book cover

From the Preface

Have you ever...

Was it fun?

These things happen to programmers all the time. But dealing with such problems is often harder than it should be because topics like testing, debugging, portability, performance, design alternatives, and style -- the practice of programming -- are not usually the focus of computer science or programming courses. Most programmers learn them haphazardly as their experience grows, and a few never learn them at all.

In a world of enormous and intricate interfaces, constantly changing tools and languages and systems, and relentless pressure for more of everything, one can lose sight of the basic principles -- simplicity, clarity, generality -- that form the bedrock of good software. One can also overlook the value of tools and notations that mechanize some of software creation and thus enlist the computer in its own programming.

Our approach in this book is based on these underlying, interrelated principles, which apply at all levels of computing. These include simplicity, which keeps programs short and manageable; clarity, which makes sure they are easy to understand, for people as well as machines; generality, which means they work well in a broad range of situations and adapt well as new situations arise; and automation, which lets the machine do the work for us, freeing us from mundane tasks. By looking at computer programming in a variety of languages, from algorithms and data structures through design, debugging, testing, and performance improvement, we can illustrate universal engineering concepts that are independent of language, operating system, or programming paradigm.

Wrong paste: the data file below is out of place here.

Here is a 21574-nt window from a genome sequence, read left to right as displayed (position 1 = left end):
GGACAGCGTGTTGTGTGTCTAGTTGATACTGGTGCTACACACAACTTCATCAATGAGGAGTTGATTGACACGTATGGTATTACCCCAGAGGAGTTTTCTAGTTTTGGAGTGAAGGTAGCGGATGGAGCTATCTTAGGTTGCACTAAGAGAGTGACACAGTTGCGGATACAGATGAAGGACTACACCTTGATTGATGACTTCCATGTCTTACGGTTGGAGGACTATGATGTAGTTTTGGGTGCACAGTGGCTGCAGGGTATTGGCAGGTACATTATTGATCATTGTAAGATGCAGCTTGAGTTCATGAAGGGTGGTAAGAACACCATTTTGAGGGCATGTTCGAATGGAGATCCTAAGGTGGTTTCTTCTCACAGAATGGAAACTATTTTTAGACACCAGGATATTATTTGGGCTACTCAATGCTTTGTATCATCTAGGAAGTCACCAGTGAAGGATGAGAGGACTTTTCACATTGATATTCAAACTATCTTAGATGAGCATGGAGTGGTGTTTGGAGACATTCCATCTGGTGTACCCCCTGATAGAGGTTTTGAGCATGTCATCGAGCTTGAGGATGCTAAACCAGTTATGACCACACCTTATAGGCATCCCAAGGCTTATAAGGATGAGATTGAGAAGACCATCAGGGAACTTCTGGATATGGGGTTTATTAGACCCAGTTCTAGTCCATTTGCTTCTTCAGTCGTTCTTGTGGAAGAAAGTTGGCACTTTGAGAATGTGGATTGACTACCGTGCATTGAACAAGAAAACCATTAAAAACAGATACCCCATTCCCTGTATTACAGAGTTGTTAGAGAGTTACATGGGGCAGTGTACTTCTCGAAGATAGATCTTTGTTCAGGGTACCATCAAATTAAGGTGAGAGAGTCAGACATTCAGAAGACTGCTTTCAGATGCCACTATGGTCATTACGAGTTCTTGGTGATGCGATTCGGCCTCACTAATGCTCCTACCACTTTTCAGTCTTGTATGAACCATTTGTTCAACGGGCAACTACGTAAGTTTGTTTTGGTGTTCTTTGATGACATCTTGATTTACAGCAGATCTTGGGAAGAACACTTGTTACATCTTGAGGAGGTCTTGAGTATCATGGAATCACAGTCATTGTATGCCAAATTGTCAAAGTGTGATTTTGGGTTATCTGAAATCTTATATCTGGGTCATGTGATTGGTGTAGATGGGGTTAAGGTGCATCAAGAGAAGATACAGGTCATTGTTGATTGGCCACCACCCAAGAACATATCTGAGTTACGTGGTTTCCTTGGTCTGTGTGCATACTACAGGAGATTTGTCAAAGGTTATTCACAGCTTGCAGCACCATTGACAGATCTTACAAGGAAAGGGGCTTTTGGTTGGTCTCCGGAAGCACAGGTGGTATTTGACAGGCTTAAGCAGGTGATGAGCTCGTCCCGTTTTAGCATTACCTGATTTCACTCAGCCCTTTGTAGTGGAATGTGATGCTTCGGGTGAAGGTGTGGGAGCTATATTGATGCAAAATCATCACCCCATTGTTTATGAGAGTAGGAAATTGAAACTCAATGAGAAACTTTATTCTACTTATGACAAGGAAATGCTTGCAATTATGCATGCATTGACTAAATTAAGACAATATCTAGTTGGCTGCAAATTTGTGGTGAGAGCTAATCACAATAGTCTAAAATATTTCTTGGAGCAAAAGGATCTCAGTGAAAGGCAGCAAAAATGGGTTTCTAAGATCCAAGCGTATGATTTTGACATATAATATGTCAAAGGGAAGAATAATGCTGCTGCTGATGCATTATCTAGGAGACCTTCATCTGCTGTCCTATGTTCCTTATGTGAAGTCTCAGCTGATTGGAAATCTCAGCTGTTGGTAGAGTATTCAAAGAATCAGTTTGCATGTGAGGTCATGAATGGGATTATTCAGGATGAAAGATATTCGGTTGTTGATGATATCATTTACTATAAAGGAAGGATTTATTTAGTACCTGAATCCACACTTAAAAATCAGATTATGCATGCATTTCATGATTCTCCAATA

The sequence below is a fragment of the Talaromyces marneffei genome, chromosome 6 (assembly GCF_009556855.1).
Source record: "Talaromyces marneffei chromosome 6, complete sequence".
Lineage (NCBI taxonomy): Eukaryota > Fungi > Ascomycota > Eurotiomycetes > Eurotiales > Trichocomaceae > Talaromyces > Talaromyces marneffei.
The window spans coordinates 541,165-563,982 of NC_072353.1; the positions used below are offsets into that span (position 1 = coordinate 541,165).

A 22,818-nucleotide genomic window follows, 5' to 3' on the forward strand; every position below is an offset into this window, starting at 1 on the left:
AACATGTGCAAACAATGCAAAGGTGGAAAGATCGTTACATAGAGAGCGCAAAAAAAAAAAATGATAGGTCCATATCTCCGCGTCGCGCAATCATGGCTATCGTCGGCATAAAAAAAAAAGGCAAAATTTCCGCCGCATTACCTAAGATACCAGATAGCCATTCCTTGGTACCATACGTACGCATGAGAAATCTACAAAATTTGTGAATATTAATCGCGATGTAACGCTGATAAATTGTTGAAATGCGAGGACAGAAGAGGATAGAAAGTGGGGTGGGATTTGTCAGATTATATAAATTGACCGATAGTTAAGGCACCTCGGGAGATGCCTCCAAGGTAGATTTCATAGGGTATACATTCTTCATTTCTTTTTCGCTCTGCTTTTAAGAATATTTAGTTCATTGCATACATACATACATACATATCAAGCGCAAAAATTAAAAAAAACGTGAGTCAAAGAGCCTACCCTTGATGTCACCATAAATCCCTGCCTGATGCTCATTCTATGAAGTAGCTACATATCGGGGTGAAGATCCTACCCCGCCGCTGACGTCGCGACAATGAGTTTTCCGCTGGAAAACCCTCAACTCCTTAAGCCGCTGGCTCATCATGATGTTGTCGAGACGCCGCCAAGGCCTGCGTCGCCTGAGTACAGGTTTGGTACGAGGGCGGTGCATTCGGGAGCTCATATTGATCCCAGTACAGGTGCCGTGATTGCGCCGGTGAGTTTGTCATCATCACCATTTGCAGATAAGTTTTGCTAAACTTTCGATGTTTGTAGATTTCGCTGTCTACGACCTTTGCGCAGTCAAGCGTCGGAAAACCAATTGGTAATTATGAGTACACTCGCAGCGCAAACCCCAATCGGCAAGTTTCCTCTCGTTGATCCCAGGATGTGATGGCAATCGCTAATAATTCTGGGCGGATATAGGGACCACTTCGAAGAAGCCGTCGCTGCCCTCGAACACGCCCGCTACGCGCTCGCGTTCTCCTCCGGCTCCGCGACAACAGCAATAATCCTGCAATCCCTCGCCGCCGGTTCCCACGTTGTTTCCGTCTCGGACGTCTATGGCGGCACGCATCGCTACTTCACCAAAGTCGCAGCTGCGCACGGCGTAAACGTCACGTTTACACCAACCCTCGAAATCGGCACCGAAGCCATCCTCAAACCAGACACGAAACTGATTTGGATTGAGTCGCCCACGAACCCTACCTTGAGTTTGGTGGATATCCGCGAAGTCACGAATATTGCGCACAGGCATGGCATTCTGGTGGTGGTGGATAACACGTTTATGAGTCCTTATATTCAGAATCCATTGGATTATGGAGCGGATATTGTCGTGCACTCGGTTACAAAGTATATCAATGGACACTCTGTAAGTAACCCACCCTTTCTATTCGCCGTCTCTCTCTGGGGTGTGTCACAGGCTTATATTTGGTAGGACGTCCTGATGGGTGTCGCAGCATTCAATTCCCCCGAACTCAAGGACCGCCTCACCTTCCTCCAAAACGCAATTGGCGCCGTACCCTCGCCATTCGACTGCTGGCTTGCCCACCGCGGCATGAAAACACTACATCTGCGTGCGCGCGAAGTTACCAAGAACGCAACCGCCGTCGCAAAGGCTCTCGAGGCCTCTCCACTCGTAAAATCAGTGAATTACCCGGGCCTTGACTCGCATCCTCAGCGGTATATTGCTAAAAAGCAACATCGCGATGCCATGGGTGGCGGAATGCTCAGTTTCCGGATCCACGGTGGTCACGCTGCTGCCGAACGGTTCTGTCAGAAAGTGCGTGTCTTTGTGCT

This book comes from many years of experience writing and maintaining a lot of software, teaching programming courses, and working with a wide variety of programmers. We want to share lessons about practical issues, to pass on insights from our experience, and to suggest ways for programmers of all levels to be more proficient and productive.

We are writing for several kinds of readers. If you are a student who has taken a programming course or two and would like to be a better programmer, this book will expand on some of the topics for which there wasn't enough time in school. If you write programs as part of your work, but in support of other activities rather than as the goal in itself, the information will help you to program more effectively. If you are a professional programmer who didn't get enough exposure to such topics in school or who would like a refresher, or if you are a software manager who wants to guide your staff in the right direction, the material here should be of value.

We hope that the advice will help you to write better programs. The only prerequisite is that you have done some programming, preferably in C, C++ or Java. Of course the more experience you have, the easier it will be; nothing can take you from neophyte to expert in 21 days. Unix and Linux programmers will find some of the examples more familiar than will those who have used only Windows and Macintosh systems, but programmers from any environment should discover things to make their lives easier.

The presentation is organized into nine chapters, each focusing on one major aspect of programming practice.